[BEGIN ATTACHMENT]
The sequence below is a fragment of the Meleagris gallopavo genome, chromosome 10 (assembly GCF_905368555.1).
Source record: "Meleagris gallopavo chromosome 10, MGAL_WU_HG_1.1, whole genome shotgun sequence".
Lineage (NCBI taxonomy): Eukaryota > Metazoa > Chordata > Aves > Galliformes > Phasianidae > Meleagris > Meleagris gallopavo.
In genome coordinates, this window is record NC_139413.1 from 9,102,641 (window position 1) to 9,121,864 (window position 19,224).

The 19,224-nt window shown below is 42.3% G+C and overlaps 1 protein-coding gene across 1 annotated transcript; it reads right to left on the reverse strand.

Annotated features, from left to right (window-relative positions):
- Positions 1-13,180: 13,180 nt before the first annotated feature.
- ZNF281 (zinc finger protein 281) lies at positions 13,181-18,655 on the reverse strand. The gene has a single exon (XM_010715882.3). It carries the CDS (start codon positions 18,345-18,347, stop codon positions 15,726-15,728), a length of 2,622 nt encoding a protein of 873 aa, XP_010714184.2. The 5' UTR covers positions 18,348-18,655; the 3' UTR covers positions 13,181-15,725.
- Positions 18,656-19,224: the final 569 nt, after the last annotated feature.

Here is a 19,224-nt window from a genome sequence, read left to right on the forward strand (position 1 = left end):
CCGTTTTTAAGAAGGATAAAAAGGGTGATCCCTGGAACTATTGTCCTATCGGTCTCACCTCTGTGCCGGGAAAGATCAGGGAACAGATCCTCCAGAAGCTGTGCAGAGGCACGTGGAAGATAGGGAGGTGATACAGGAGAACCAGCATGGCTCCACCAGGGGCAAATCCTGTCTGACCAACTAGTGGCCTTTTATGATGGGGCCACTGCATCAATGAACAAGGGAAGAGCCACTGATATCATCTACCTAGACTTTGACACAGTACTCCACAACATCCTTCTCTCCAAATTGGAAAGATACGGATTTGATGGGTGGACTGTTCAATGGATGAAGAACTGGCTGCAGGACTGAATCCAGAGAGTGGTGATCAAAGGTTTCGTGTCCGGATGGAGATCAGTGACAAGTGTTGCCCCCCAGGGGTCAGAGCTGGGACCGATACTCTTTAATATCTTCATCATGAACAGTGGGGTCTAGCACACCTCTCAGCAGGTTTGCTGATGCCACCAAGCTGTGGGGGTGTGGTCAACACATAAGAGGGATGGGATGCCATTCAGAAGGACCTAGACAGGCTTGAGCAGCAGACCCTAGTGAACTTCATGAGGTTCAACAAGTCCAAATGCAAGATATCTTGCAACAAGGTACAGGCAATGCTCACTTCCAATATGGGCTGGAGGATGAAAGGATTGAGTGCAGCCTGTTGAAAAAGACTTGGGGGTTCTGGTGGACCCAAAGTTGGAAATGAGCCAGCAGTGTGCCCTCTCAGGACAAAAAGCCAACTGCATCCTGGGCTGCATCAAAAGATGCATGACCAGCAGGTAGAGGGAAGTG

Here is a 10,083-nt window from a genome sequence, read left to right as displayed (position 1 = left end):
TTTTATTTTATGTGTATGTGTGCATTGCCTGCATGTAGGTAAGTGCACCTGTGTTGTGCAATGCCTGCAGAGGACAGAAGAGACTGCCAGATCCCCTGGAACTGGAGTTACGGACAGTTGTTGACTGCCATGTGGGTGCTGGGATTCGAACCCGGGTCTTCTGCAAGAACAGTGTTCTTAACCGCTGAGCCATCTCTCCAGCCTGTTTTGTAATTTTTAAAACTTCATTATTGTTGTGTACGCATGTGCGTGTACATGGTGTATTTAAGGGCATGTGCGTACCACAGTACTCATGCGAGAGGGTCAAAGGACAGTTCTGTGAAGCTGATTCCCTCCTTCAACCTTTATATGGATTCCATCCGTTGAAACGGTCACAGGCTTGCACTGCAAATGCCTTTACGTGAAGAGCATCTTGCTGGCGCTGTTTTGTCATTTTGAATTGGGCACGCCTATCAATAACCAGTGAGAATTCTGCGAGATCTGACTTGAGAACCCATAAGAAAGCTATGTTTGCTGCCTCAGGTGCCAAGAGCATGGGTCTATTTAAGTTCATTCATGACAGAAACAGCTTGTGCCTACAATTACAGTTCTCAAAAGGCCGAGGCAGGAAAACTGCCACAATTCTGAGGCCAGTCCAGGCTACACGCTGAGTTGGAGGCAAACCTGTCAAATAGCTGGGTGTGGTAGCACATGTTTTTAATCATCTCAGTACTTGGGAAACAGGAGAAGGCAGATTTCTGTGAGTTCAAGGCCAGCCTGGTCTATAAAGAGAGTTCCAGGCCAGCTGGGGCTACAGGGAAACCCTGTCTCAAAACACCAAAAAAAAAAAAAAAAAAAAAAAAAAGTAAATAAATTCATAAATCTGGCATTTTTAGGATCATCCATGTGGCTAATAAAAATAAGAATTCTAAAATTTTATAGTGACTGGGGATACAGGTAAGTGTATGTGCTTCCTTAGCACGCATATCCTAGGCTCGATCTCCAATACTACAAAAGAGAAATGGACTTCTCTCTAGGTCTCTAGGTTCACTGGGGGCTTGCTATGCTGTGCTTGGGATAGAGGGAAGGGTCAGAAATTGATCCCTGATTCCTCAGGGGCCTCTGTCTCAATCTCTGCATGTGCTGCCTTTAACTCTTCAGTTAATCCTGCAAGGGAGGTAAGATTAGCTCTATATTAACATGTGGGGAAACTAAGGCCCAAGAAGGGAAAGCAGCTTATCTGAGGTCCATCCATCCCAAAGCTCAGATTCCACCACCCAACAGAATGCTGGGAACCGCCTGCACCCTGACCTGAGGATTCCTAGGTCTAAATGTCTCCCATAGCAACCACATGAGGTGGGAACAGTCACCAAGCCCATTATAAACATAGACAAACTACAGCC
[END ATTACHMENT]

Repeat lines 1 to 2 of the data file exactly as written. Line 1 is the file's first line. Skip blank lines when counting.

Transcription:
The sequence below is a fragment of the Meleagris gallopavo genome, chromosome 10 (assembly GCF_905368555.1).
Source record: "Meleagris gallopavo chromosome 10, MGAL_WU_HG_1.1, whole genome shotgun sequence".